There is low insulin availability in the Philippines and investigators recommend policy and regulatory reviews.
Investigators reporting on insulin availability in the Philippines said affordability and access are inadequate for many in the Southeast Asia country and recommended measures for improvement, including:
Authors of the study, presented at 2021 ISPOR Virtual, said “insulins were affordable in the public sector, but access was affected by low availability.” Private-sector patients faced higher costs compounded by limited competition. Policy and regulatory reviews to improve insulin availability would help, investigators said.
Insulin pricing, availability, and affordability were reviewed in 6 regions of the Philippines following the imposition of a January 2019 value-added tax exemption policy. Insulin prices were compared with international reference prices (IRPs) and affordability was based on the number of days’ wages needed for the “lowest-paid unskilled government worker” to purchase a monthly supply of insulin (10 mL, 100 IU/mL).
The public sector was defined as public hospitals and medicine outlets; and the private sector, private hospitals and retail pharmacies. Mean availability of insulin originator products and biosimilars was 2.8% and 50.0%, respectively, in the public sector and 63.9% and 61.1% in the private sector.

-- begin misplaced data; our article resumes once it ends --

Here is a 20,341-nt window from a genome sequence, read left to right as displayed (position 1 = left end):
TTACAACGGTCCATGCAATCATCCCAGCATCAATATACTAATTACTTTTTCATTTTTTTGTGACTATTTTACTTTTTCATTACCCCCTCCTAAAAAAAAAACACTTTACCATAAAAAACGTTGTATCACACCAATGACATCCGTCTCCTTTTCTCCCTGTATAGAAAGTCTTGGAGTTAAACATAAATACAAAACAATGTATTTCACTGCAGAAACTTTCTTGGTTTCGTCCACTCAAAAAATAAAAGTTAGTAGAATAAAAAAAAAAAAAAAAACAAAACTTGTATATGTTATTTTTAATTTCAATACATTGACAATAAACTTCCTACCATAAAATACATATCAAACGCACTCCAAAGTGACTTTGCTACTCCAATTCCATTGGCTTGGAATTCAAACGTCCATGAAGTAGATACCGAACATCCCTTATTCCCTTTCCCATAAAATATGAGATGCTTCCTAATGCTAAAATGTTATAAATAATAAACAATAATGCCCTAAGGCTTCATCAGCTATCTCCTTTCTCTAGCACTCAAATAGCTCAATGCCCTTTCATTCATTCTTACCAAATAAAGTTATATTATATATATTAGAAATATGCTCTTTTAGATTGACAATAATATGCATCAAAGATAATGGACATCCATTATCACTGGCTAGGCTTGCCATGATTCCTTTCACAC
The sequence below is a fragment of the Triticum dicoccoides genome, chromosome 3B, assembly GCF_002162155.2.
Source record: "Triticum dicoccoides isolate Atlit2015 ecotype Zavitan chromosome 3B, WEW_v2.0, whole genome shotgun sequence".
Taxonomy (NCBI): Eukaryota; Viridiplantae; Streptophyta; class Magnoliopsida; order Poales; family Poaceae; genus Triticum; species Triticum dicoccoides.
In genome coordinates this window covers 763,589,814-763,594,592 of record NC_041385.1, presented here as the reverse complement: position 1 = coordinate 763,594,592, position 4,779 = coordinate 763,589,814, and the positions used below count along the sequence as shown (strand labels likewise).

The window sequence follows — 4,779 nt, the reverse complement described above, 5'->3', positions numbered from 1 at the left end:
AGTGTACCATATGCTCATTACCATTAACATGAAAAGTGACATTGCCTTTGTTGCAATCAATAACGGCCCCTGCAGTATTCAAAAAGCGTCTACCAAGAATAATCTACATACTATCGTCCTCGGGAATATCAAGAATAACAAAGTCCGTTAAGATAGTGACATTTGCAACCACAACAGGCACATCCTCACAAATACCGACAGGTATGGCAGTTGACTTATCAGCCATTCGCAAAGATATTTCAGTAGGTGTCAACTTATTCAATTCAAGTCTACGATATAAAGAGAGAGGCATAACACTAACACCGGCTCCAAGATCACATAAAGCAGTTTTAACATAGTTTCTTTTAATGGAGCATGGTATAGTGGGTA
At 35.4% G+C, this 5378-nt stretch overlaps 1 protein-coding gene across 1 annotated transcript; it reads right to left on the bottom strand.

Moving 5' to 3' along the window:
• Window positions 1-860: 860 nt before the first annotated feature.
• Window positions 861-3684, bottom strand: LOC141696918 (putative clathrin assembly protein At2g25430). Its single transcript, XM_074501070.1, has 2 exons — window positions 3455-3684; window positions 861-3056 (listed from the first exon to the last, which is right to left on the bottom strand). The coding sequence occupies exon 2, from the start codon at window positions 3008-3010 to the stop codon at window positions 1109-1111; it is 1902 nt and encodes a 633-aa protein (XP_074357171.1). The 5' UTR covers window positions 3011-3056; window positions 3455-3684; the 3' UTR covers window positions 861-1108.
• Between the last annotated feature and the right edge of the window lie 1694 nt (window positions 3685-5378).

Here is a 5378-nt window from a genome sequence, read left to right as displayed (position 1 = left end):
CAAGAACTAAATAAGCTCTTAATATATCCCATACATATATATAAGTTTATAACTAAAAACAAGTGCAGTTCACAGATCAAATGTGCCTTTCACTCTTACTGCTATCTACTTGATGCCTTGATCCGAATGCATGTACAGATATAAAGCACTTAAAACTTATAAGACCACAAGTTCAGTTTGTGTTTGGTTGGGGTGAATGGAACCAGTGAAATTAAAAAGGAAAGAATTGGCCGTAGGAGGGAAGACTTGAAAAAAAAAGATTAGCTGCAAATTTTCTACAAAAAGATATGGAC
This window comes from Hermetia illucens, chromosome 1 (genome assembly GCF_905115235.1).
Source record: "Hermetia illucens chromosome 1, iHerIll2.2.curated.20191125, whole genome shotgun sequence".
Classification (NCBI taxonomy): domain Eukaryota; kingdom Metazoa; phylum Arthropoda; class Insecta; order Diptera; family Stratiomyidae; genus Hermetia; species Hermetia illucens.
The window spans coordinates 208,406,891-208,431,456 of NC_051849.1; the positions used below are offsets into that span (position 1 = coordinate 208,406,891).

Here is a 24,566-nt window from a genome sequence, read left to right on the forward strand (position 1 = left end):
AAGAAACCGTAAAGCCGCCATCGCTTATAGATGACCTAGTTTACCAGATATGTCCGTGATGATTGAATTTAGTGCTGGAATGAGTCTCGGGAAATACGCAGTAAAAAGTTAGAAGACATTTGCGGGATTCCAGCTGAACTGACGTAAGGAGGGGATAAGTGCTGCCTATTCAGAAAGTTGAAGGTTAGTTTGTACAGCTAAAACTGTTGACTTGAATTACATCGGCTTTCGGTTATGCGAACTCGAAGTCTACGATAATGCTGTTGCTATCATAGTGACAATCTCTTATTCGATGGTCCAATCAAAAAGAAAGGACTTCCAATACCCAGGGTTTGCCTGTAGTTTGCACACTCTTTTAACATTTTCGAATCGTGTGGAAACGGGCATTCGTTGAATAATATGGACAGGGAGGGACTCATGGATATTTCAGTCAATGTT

LPG metaformin was the only insulin that met the World Health Organization target of 80% availability in both sectors, and originator versions of most insulins and biosimilars, along with analogue insulins, were not available in the public sector, except for human short-acting and analogue long-acting insulins (2.8% availability in both cases).
Sources of Insulin
All insulin products included in the study were imported, and 3 companies (Eli Lilly, Sanofi-Aventis, Novo Nordisk) accounted for 65% of those products, authors wrote. Vials were the most common form of insulin available (55%), followed by prefilled pens (41.7%) and cartridges (3.2%). Vials were in general cheaper than pens and cartridges, and biosimilars were cheaper than originator products, according to findings.
Insulin in the private sector was 1.05 to 3.66 times more costly than IRPs; in the public sector, prices were uniformly less costly than the IRP. “Purchasing 10 mL of human and analogue insulin in the private sector would need 2 to 4 days’ and 4 to 8 days’ wages, respectively,” the authors wrote.
Although affordability was based on wages of the lowest-paid government workers, the authors noted that “a significant portion of the population earns less than the lowest-paid government worker.”